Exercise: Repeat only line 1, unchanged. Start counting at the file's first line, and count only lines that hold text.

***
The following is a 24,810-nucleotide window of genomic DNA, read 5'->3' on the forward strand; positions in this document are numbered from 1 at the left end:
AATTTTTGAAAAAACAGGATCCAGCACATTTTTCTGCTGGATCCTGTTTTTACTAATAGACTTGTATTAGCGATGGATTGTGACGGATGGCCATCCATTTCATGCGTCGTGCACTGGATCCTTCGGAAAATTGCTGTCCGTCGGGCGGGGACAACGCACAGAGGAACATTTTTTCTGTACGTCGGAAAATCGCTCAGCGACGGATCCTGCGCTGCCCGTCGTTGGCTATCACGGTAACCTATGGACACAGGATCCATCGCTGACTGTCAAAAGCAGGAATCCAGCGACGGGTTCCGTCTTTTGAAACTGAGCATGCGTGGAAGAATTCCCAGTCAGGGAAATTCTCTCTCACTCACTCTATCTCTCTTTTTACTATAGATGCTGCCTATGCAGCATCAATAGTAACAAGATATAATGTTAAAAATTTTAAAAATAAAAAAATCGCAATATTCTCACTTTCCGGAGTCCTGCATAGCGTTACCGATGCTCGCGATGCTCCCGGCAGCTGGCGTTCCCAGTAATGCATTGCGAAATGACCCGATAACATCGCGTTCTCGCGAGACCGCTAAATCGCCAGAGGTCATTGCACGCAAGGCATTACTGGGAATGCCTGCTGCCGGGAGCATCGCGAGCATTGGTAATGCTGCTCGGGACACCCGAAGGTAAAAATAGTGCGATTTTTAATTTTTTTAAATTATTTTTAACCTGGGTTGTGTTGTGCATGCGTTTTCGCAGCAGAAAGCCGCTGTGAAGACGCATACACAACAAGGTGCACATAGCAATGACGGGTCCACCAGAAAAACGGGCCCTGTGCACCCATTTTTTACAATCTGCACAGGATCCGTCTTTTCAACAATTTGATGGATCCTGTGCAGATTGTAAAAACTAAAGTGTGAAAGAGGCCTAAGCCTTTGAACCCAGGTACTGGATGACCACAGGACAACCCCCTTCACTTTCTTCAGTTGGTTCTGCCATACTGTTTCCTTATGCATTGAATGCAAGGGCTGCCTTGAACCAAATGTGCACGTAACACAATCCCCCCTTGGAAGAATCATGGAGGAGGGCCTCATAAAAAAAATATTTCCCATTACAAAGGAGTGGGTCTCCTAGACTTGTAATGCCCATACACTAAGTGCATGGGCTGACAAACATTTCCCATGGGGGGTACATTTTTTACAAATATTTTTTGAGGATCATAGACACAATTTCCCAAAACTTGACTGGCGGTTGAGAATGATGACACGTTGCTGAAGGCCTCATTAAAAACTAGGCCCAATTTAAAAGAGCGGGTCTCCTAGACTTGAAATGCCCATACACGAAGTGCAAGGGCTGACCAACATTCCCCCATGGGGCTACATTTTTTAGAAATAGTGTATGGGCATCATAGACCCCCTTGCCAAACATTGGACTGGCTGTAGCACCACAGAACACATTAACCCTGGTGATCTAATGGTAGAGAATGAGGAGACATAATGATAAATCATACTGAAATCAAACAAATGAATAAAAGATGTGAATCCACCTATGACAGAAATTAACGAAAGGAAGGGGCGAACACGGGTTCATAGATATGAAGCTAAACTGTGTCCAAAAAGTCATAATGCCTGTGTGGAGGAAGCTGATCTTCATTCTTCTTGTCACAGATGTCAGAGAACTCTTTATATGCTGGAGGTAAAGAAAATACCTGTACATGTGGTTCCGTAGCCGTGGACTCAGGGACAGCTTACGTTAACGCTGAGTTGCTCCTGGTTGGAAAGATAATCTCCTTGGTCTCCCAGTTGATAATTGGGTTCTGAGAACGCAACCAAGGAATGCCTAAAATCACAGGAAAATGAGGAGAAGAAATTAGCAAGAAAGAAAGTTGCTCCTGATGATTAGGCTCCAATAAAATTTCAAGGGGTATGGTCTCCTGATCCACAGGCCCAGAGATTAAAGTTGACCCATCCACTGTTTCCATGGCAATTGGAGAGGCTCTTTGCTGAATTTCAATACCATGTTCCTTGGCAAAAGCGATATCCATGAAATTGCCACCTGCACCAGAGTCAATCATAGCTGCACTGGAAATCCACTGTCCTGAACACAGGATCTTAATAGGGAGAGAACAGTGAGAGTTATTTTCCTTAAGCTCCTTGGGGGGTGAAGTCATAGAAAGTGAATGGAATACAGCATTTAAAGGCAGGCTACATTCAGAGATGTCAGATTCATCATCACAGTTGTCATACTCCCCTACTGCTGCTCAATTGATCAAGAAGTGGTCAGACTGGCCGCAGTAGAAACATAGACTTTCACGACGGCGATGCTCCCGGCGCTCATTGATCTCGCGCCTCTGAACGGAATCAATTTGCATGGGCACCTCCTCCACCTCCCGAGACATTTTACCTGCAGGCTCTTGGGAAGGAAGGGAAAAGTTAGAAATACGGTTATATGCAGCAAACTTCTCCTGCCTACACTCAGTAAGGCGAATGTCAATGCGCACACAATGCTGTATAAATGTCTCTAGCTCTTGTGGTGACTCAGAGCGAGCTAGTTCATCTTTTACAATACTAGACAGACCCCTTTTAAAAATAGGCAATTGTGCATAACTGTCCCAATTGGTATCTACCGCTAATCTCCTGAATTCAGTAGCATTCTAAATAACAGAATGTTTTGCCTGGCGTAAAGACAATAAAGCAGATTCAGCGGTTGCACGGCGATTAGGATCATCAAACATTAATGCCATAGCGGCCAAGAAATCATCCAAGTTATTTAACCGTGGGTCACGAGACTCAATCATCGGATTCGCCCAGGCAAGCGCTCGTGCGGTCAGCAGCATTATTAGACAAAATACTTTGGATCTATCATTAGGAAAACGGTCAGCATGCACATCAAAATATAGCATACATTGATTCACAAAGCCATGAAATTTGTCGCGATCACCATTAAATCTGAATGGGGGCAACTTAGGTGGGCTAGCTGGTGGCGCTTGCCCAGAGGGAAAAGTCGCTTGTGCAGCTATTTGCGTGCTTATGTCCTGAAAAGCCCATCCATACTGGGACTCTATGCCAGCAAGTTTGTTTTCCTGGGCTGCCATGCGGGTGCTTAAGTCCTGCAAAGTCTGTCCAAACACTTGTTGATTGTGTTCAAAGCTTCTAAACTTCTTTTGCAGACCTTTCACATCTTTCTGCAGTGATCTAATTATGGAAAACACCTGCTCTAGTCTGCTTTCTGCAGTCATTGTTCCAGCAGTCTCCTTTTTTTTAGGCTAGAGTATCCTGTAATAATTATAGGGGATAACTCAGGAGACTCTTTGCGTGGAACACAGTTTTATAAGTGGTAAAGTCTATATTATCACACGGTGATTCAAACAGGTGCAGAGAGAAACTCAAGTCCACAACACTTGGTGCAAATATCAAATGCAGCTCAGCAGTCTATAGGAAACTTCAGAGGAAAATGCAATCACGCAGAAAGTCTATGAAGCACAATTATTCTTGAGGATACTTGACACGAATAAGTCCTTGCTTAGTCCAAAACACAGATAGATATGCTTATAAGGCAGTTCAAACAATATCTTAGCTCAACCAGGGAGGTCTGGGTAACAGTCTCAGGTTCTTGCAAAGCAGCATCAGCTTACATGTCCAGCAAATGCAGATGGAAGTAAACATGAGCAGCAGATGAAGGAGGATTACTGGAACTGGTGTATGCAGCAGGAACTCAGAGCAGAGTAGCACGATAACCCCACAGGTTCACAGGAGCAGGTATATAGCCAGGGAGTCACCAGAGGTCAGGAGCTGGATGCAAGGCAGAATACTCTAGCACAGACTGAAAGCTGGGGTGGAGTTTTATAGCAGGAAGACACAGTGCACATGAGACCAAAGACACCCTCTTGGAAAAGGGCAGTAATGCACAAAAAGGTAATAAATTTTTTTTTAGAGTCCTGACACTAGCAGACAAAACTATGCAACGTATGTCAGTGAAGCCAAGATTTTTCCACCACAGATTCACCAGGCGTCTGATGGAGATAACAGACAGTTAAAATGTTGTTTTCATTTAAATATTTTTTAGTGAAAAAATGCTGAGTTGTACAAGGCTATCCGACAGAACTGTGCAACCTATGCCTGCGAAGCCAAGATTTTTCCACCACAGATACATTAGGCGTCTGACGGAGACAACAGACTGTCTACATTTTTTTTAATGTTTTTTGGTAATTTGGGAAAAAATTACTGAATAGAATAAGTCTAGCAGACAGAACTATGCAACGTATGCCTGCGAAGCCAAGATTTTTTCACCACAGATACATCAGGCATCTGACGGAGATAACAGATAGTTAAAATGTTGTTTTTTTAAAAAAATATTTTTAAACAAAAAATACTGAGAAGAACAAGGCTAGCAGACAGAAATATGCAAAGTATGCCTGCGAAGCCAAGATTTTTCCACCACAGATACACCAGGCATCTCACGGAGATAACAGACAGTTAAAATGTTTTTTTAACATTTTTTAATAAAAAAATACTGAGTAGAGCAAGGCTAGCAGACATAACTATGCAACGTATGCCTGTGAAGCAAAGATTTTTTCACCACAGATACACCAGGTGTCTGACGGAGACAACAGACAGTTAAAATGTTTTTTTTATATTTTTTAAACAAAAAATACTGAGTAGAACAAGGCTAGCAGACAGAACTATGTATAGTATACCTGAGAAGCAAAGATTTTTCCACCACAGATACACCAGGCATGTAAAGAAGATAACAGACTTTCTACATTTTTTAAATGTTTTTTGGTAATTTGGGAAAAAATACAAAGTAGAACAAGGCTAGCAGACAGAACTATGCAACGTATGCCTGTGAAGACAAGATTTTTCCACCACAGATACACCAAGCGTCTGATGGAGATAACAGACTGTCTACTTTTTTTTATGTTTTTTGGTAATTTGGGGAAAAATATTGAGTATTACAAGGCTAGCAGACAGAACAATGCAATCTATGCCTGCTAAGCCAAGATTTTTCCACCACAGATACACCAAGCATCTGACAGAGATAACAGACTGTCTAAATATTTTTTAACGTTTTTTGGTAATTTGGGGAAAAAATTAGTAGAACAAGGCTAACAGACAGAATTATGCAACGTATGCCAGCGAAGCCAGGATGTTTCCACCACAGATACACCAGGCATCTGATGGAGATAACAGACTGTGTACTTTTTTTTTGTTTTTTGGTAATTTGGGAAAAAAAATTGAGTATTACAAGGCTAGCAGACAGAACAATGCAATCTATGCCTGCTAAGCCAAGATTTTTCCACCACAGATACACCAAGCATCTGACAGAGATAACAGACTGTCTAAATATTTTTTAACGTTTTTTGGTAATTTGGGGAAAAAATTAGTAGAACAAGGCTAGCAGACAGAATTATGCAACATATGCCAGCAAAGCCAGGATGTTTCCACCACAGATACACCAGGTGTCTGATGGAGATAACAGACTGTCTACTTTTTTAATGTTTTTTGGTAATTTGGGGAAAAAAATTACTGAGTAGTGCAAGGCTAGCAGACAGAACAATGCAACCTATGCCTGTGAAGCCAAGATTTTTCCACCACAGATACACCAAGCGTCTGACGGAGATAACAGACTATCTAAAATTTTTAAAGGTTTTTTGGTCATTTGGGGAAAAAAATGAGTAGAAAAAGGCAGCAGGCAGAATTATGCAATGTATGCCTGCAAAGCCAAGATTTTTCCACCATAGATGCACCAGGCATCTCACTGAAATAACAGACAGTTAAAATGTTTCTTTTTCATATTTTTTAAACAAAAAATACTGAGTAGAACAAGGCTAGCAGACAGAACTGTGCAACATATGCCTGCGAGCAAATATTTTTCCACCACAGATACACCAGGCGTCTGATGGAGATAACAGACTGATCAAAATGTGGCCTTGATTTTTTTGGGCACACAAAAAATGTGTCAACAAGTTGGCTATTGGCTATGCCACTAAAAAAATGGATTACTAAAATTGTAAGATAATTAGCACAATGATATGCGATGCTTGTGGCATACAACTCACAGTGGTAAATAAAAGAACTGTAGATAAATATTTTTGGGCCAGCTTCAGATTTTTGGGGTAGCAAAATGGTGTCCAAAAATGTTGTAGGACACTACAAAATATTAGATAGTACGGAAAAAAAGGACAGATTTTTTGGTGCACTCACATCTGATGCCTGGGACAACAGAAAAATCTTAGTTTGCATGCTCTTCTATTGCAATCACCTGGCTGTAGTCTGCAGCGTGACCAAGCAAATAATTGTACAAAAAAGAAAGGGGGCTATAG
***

The following is a 24,810-nucleotide window of genomic DNA, read 5'->3' on the forward strand; positions in this document are numbered from 1 at the left end: